Tuesday, January 24, 2012

Hail, Francis, Bishop and Doctor of the Church

 "St. Francis de Sales," St. Mary Oratory, Rockford, IL

Today is the feast of St. Francis de Sales ( 1567 AD - 1622 AD).  Francis was born into the Savoyard aristocracy, was educated by Jesuits, and trained for a career in law.  His father had selected a suitable Savoyard heiress to be Francis's wife, but Francis, who had already consecrated himself to the Blessed Virgin Mary and made a vow of chastity, desired to become a priest.  A battle of wills ensued, which was resolved when the bishop of Geneva obtained for Francis the choice position of Provost of the Chapter of Geneva, the highest office in the diocese. This appeased Francis's father, and Francis was duly ordained.

St. Francis volunteered to evangelize Le Chablais, a district in which Calvinism had become ascendant.  At the risk of his life, St. Francis travelled about the hostile district, and before long, his learned and zealous but gentle preaching succeeded in restoring a large portion of the people to the true Faith.   Of his success as a preacher St. Francis said, "whoever wants to preach effectively must preach with love."  St. Francis's preaching nearly obtained the conversion of Theodore Beza, a leader of the Protestant revolution and successor to Calvin, but Beza's courage failed at the final moment.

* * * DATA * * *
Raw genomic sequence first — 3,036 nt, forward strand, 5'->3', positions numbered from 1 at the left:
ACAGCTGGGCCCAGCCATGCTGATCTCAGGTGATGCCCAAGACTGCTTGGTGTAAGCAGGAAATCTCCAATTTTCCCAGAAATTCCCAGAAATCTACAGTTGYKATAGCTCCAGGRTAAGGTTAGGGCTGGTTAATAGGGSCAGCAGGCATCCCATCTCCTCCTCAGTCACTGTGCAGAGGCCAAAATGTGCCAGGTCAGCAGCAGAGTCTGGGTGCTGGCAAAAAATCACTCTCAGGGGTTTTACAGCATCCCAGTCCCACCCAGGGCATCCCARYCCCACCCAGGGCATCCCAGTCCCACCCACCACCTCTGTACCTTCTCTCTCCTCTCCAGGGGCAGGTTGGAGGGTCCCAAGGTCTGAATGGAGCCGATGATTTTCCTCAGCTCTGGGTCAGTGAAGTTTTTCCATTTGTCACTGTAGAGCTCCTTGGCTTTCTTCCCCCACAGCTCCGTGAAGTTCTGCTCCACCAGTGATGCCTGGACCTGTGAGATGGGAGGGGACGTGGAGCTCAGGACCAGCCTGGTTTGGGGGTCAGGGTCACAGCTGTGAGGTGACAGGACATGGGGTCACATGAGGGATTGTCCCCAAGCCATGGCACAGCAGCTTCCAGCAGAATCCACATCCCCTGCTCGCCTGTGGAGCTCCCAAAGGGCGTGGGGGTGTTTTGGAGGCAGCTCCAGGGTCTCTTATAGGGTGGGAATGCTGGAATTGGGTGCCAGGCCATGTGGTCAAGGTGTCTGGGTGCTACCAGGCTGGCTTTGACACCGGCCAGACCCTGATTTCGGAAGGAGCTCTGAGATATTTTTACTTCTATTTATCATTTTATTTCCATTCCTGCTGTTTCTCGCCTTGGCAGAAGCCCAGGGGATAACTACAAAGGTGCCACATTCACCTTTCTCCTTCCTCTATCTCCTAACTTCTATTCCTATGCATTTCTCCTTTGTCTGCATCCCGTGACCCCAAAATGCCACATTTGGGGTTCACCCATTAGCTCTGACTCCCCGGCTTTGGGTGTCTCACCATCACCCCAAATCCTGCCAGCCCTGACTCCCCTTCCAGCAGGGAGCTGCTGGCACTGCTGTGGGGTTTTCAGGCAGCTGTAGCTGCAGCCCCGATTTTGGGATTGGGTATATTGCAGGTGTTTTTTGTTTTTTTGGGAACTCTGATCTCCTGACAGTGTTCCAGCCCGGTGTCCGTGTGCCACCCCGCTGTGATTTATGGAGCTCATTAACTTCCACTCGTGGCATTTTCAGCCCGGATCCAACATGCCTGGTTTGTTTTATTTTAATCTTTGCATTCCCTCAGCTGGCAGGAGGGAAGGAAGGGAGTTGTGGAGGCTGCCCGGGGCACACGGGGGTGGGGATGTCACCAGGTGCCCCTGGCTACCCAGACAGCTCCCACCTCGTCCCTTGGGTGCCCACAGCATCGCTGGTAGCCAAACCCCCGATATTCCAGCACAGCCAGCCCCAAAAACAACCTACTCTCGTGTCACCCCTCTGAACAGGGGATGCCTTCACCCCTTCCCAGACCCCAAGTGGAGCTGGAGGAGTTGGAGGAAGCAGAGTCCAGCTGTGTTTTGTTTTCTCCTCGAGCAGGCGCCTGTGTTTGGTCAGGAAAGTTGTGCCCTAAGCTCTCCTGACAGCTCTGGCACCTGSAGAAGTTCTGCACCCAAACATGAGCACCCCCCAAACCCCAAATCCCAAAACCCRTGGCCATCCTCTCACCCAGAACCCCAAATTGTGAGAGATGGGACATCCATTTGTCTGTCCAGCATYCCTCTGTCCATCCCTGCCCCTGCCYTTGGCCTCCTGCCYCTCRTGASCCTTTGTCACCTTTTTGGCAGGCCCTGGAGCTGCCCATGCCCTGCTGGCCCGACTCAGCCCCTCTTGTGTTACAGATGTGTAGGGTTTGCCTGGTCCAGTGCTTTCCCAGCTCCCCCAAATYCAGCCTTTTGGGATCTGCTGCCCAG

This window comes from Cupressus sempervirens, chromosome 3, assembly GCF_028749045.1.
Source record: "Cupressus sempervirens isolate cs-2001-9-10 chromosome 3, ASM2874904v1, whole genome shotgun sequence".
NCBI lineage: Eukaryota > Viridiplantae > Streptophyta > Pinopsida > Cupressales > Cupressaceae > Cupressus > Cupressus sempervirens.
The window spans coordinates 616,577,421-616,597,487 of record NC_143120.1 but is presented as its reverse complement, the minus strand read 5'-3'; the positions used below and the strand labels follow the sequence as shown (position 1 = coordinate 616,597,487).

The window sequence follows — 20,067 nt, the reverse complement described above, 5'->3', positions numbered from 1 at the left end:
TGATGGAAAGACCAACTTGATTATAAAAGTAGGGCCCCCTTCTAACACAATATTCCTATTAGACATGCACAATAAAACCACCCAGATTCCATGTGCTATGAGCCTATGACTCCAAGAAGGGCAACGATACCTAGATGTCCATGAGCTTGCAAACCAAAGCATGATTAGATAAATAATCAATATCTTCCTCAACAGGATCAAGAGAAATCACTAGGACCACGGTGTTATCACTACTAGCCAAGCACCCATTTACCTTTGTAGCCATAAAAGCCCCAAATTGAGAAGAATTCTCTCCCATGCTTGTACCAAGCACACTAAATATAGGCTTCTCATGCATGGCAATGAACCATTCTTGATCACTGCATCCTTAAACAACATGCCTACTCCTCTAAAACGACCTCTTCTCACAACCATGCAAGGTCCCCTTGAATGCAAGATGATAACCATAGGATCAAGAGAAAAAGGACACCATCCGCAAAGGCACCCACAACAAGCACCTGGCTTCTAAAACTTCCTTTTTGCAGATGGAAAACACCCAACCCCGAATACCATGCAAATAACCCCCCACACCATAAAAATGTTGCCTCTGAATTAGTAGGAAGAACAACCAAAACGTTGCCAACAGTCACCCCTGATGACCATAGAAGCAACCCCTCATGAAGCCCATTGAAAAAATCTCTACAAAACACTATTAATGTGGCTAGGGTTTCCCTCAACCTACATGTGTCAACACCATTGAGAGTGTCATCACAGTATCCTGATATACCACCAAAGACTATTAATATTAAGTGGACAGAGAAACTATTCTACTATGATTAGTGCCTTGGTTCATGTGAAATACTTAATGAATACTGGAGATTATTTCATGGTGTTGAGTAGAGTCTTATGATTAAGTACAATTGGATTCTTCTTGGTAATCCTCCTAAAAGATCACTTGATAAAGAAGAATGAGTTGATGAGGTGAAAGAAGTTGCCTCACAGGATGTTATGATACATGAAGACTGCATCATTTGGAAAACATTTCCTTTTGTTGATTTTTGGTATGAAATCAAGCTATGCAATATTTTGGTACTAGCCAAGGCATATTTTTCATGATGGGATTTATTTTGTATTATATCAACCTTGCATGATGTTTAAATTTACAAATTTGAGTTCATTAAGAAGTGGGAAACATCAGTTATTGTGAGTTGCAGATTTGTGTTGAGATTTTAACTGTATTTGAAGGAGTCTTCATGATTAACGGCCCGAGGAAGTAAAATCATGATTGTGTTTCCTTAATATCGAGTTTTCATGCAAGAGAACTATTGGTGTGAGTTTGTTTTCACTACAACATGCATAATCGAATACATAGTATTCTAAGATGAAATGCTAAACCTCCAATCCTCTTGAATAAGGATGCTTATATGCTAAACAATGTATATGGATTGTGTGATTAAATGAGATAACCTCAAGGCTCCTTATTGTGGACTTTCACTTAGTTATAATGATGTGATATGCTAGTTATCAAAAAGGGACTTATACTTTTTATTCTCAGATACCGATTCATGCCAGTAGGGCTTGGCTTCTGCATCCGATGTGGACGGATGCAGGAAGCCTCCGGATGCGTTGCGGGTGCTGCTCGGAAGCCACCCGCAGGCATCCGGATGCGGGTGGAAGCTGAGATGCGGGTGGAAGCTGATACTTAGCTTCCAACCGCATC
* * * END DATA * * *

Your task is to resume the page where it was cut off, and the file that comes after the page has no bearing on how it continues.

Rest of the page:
In 1602, St. Francis was consecrated bishop of Geneva.  Francis devoted himself to restoring the spiritual health of his diocese by catechetical instruction, by careful guidance of his clergy, by visiting the remote parishes of his mountainous diocese, and by reforming religious communities.  Perhaps most powerfully of all, St. Francis's loving and patient mildness, joined with his great love of the poor, shone forth as a highly attractive example of devotion to the Gospel.  St. Francis lived simply and practiced intense economies so as to be better able to provide for the wants of the needy.  In 1607, together with St. Jane Frances de Chantal, he founded the Institute of the Visitation of the Blessed Virgin, for young girls and widows who felt called to the religious life but lacked strength for the austerities of other orders.  

St. Francis's pen was also active on behalf of the Faith, and he authored many catechetical and devotional works, including the classic "An Introduction to the Devout Life," about which we have posted several times recently.

St. Francis de Sales, pray for us.

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